Lit Hub Asks: 5 Writers, 7 Questions, No Wrong Answers
Featuring Sopan Deb, David Santos Donaldson, and More!
The Lit Hub Author Questionnaire is a monthly interview featuring seven questions for five authors with new books. This month we talk to:
Nada Alic (Bad Thoughts)
Charles Baxter (Wonderlands: Essays on the Life of Literature)
Sopan Deb (Keya Das’s Second Act)
David Santos Donaldson (Greenland)
Nell Stevens (Briefly, A Delicious Life)
Without summarizing it in any way, what would you say your book is about?
David Santos Donaldson: Trying to find love in the face of dehumanizing forces. Writing as salvation for a queer Black man. Mining colonial histories and tackling Whiteness. One man screaming his truth, crashing boundaries as glaciers crumble and his true voice emerges with endless possibilities.
Nell Stevens: The unwavering loneliness of life after death, queer joy and queer longing, creative miseries and creative triumphs, the things we do for love.
Sopan Deb: A meditation on grief, forgiveness and redemption. It’s also about the healing and changing power of art.
Nada Alic: Bad Thoughts is about the incompatibility of our interior world vs. our external performance of a self. It’s about aspiring artists. Life-changing emails. The perils of spiritual ascension. Twin eaters. The longing to incarnate. Multidimensional beings. Not knowing where Danish people are from, or how to say “Eckhaus Latta.” Catholic guilt. The feeling that someone, somewhere is probably mad at you. The feeling that someone, somewhere is probably in love with you.
Charles Baxter: Charisma, toxic narratives, narrative urgency, request moments, dramatic imagery, plausible dreams, and Hell.
Without explaining why and without naming other authors or books, can you discuss the various influences on your book?
Charles Baxter: My mother, my dreams, what I’ve read, and insults from my sister-in-law.
Nell Stevens: The hopes—fulfilled, surpassed and/or dashed—of new love and travel. The jubilation of queer love and abandoned shame. Piano music. Dark draughty churches and the temporary blindness of stepping out of them into a sunlit square. The feeling of being watched.
Sopan Deb: Ben Folds, although he isn’t mentioned in the book. “42nd Street” (the musical). Pujas (Hindu religious festivals). Howell, New Jersey. Kal Penn.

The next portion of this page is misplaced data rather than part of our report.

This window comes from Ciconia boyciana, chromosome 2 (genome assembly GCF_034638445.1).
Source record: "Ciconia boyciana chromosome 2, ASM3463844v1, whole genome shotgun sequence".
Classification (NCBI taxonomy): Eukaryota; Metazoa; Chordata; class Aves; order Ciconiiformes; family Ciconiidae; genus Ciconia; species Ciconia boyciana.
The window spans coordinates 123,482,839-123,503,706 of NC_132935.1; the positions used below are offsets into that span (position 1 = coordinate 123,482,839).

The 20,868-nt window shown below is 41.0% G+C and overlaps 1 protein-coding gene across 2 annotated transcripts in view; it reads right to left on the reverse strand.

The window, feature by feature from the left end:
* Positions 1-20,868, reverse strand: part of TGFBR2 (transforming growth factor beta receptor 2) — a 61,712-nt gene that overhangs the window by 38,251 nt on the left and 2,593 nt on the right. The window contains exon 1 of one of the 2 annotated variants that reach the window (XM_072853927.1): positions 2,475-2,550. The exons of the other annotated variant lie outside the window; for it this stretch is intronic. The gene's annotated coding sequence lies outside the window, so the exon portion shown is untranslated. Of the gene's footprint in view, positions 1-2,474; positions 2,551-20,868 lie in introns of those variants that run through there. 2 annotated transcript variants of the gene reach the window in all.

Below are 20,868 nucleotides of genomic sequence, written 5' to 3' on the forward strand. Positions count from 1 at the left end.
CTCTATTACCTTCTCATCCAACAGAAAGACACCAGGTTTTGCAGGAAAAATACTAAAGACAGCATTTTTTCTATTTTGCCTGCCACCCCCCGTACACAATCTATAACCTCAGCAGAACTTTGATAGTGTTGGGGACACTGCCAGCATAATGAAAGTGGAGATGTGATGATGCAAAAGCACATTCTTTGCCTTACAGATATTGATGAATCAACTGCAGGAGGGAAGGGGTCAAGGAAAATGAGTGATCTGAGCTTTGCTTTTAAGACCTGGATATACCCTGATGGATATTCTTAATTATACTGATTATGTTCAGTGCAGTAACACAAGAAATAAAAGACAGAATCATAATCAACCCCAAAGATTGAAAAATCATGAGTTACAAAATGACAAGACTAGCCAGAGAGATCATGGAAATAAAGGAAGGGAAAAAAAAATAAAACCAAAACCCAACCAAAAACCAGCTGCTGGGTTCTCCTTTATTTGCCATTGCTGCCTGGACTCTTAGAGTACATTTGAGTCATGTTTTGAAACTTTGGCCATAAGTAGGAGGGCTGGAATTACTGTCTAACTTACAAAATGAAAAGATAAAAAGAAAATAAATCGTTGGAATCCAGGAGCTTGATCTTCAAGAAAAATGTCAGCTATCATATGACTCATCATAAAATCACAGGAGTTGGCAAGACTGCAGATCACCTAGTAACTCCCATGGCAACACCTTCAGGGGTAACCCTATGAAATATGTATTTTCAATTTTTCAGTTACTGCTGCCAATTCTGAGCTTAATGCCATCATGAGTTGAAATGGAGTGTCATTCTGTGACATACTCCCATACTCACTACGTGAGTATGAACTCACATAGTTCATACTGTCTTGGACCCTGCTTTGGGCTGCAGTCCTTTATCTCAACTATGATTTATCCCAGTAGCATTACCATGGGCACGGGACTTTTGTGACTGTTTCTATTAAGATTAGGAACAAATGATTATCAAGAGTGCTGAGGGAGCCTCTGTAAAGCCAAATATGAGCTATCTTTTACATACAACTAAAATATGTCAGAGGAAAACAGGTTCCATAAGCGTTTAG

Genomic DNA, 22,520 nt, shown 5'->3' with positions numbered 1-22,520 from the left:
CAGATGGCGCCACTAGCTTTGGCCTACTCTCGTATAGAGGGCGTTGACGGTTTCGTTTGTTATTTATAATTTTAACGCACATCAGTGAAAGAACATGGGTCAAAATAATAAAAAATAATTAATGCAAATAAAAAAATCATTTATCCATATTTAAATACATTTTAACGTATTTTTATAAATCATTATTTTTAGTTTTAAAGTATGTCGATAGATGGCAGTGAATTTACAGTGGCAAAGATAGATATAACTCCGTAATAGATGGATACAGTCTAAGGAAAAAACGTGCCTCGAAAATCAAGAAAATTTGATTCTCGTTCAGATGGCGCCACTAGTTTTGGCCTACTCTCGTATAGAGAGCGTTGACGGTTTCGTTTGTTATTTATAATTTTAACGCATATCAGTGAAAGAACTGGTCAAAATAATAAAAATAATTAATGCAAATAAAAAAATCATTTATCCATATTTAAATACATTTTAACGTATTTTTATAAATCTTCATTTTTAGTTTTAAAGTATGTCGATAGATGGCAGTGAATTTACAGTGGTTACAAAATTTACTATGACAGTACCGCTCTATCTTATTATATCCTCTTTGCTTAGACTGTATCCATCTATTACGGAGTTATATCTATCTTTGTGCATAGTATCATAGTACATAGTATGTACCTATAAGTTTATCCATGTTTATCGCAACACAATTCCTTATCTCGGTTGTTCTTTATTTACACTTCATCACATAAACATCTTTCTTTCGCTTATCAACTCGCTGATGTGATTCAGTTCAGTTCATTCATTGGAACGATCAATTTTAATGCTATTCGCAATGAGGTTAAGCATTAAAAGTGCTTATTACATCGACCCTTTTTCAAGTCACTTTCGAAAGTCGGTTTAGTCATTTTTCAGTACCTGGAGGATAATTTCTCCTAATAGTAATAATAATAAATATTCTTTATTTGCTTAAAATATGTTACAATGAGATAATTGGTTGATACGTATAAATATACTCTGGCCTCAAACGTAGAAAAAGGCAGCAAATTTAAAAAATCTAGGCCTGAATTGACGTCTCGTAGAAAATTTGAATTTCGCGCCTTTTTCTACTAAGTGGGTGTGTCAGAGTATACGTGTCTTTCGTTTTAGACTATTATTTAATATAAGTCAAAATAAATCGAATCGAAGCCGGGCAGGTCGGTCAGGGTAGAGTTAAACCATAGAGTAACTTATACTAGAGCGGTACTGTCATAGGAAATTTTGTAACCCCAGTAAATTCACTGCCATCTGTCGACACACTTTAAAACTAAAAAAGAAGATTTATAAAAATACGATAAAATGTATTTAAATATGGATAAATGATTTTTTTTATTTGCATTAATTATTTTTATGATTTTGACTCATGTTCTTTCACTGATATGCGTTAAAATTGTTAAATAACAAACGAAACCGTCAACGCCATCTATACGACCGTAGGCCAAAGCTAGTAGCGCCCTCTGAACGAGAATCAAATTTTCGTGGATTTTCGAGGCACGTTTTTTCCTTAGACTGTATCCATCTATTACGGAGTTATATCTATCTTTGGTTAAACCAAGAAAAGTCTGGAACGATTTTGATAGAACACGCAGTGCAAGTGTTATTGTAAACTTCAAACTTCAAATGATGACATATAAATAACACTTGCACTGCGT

David Santos Donaldson: 19th-century Russian lit. Italian Neorealism. Gay Spanish Cinema. African and Indian diasporic voices. Absurdism. Gay American playwrights. Stuffy but comforting British period films. North African and Sub-Saharan men in djellabas.
Nada Alic: Living in Los Angeles, the Puella Aeterna archetype, gmail.com, the quantum field, my best friend Andrea’s honest opinion, the ghosts of my ancestors who dwell inside me, having vertigo for two weeks in 2019, my mom asking why I never texted my dad back that one time and I was like, I never got a text? and finding out he’d saved my number wrong and had been texting the wrong number for years, going on tour with my husband’s band and thinking, hey, that should be me up there!!!, Oprah’s Super Soul Sunday, Croatian turbo folk, someone telling me, “you’re funny” one time, and internalizing that for years until it became my whole personality, feeling like anytime I pass a man on the street when I’m running that he’s turning around to chase me, then running for my life as a form of training, Starbucks Via instant coffee sticks, my ability to lie down for long periods of time.
Without using complete sentences, can you describe what was going on in your life as you wrote this book?
Nada Alic: Quitting my job to pursue writing at the expense of every other aspect of my life, doing readings on my friend’s European music tour to an audience of mostly confused and disappointed German men, attending a residency in Banff, meeting other writers, religiously watching a YouTube astrologer named Patrizia to get confirmation that I will sell my book in lieu of having any real world connections/bylines/MFA background, seeing a flock of white doves fly by my window the day before I sold my book and thinking, God?, editing, crying, still editing while waiting for doves to return.
David Santos Donaldson: Desperation. Chronic headaches. Learning to abandon hope (in a good way). Covid-19. Lots of potato chips with Greek yogurt dip. Intermittent euphoria about writing. Cuddling on the sofa and the Criterion Collection. John’s monthly fresh oysters from Canada. Packing up mother’s home—a nightmare! Alexander Technique—ah, so necessary.
Nell Stevens: The wreckage of another, different book—abandoned. Sharing a study with my wife, writing at desks facing away from each other. Lockdown after lockdown and lockdown. A much-longed-for pregnancy, which I spent throwing up, crying and complaining that I was never going to finish my book before the baby came.
Sopan Deb: A lot of thinking about South Asian family dynamics. A lot of consideration of loss, especially in light of the pandemic. Oh, and wedding planning.
Charles Baxter: Falling in love with a woman at our class reunion, and then beginning a relationship.
What are some words you despise that have been used to describe your writing by readers and/or reviewers?
Nell Stevens: There’s only one word that has made me want to hurl my laptop into the sea and it is “quirky.”
Sopan Deb: “Flat” is a word that irritates me. It’s a catch-all term for “I don’t like your writing but I can’t explain why,” which I suppose is flat in itself. Oh look, I just did it.
Charles Baxter: Regional, incompetent, unintelligible.